Saturday 22 October 2016
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Test Drive: 2016 Honda Pilot Review

Test Drive: 2016 Honda Pilot Review

FINALLY, a Honda Pilot I can love!  It has been a long time coming, but Honda has a contender in the red-hot large SUV segment. 

Don’t get me wrong, the last two generations of Pilot were great, quality wise, but come up very short in the styling department.  Honda designers have done an outstanding job for 2016 with the interior and exterior appearance of the Honda Pilot.

Let’s start under the hood where you’ll find the tried and true Honda 3.5 Liter V6, that got a 30-horse bump for 2016 to 280-horses.  It features direct-injection and cylinder displacement, meaning it runs on 3 cylinders at highway speeds.  This engine falls under the Honda Earth Dreams umbrella.  It also has start/stop technology, which kills the engine when you come to a stop, but allows everything else to run including the air conditioning.  It is one of the best systems I have seen for smoothness, and you can turn it off.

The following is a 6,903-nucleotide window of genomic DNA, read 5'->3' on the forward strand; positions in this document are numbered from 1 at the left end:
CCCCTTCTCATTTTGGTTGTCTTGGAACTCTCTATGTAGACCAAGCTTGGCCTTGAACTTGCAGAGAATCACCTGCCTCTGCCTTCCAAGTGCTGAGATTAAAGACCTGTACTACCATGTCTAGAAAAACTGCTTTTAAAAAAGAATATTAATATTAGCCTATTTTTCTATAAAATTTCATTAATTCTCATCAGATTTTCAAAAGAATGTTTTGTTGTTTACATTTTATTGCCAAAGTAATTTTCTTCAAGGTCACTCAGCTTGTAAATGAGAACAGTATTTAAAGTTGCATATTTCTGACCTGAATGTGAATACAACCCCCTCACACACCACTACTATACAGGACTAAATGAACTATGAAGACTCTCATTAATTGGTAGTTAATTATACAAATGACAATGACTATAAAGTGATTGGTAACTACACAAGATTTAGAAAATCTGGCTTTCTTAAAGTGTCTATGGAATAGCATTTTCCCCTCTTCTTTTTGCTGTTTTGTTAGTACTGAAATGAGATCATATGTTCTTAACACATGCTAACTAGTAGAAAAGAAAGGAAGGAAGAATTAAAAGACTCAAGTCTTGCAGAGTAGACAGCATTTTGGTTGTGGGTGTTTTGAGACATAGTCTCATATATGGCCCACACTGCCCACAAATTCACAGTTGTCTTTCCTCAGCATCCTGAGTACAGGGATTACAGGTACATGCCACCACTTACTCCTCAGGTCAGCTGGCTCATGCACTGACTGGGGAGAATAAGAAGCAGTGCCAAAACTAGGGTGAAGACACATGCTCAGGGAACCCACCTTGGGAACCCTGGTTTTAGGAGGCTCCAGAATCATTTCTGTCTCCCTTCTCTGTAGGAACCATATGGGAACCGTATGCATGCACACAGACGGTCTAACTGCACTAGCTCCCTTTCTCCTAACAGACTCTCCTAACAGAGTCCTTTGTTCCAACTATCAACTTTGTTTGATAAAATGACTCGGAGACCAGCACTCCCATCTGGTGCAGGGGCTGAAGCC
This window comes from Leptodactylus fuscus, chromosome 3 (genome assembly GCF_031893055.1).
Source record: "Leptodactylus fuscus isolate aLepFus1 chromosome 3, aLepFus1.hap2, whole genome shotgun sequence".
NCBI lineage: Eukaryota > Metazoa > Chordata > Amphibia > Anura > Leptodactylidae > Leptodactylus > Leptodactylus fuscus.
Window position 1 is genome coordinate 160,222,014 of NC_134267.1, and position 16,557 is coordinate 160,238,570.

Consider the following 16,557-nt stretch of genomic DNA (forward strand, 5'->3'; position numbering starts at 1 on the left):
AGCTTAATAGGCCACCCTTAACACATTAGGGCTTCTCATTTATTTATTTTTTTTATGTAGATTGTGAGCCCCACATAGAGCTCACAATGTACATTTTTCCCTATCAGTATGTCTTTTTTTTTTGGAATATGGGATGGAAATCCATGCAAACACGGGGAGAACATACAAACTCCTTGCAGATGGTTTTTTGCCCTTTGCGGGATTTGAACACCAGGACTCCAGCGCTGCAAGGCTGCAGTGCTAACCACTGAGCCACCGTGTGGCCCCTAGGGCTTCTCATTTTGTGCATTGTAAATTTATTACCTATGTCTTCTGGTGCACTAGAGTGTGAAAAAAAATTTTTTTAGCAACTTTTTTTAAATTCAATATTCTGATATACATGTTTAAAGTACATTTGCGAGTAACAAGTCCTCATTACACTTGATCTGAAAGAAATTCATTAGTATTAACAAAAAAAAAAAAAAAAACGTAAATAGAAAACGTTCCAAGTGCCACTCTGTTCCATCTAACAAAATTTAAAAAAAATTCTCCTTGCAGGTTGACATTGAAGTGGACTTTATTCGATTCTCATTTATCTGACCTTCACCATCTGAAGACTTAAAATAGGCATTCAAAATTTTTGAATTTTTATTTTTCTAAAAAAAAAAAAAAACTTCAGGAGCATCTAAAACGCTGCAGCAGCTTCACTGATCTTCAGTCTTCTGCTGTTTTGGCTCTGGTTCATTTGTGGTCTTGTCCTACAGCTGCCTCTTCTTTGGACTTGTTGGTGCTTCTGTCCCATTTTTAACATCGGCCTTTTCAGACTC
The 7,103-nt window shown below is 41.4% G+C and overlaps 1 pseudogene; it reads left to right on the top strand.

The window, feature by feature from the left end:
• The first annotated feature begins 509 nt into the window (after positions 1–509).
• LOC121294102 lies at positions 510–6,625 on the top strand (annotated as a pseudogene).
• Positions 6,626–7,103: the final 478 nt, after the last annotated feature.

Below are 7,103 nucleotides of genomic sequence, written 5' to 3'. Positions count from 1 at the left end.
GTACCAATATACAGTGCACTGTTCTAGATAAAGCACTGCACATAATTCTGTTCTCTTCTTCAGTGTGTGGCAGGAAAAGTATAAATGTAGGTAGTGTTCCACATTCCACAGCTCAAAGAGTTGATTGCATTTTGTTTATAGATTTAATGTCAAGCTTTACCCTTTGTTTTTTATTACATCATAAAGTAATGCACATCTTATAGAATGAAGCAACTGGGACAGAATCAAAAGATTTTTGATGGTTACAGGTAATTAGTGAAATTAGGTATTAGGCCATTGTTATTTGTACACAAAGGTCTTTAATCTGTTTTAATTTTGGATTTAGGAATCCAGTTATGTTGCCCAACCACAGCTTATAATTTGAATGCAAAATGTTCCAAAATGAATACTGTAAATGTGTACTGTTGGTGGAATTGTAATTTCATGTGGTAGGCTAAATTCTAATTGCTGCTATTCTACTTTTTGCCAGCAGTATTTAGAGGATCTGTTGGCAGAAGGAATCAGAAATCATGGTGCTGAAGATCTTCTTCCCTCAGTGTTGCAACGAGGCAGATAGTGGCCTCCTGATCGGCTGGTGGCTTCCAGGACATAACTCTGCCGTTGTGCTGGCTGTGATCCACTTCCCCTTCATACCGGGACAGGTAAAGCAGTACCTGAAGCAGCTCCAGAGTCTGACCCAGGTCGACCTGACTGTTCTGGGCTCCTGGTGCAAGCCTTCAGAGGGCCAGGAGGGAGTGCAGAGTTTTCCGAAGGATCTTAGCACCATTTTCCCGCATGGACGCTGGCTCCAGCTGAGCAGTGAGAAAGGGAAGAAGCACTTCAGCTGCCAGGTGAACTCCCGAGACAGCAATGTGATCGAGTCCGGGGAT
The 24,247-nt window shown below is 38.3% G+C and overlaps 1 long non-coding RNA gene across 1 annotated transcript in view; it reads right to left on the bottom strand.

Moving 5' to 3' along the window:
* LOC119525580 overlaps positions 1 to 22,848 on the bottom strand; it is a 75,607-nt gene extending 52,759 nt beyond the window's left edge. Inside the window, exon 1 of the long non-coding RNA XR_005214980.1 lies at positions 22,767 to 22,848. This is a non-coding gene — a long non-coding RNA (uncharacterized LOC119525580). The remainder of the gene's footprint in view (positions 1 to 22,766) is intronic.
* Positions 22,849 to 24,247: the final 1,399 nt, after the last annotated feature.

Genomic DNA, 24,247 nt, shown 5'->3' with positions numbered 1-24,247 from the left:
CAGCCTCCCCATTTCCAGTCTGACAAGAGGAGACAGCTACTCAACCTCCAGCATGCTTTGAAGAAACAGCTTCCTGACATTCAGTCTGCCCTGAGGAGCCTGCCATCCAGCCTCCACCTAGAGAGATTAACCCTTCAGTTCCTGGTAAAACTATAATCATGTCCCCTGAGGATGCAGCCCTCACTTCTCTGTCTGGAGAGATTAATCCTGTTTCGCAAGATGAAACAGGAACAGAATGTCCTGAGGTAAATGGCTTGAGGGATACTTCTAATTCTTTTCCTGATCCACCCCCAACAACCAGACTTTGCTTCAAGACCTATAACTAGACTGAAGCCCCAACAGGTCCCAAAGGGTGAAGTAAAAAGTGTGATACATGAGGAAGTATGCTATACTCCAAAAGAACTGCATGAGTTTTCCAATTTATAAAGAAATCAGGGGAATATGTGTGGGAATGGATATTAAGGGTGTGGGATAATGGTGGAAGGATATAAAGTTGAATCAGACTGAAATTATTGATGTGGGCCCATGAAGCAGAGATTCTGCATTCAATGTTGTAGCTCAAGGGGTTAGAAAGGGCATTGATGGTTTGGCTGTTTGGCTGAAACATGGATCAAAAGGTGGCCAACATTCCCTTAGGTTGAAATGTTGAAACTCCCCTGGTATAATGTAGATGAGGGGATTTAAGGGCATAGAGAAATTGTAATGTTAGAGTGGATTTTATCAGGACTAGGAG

My test Pilot has the 9-speed automatic transmission that comes in the two upper-line trim levels, everything else has a 6-speed automatic.  The 9-speed shifts really well and doesn’t feel like it is searching for the proper gear like some I have driven.  You can shift it from steering wheel paddles, or from the pushbuttons on the center console.  This feature takes a little getting used to, but makes the console look clean, and it saves space.

The exterior of the 2016 Pilot is night and day different from the boxy 2015 and older models. 20” wheels, a sharp front end with a short hood, and clean rear end with a rear spoiler make the Pilot look sporty and stylish.

Then you open the door and see a very sharp interior, that is plush, yet simple, and it offers an exceptional use of space.

This is the top-of-the-line Elite package, and it has the all-wheel drive system that makes it drive and handle great, partly due to a torque vectoring system that shifts power around from front to back and side to side.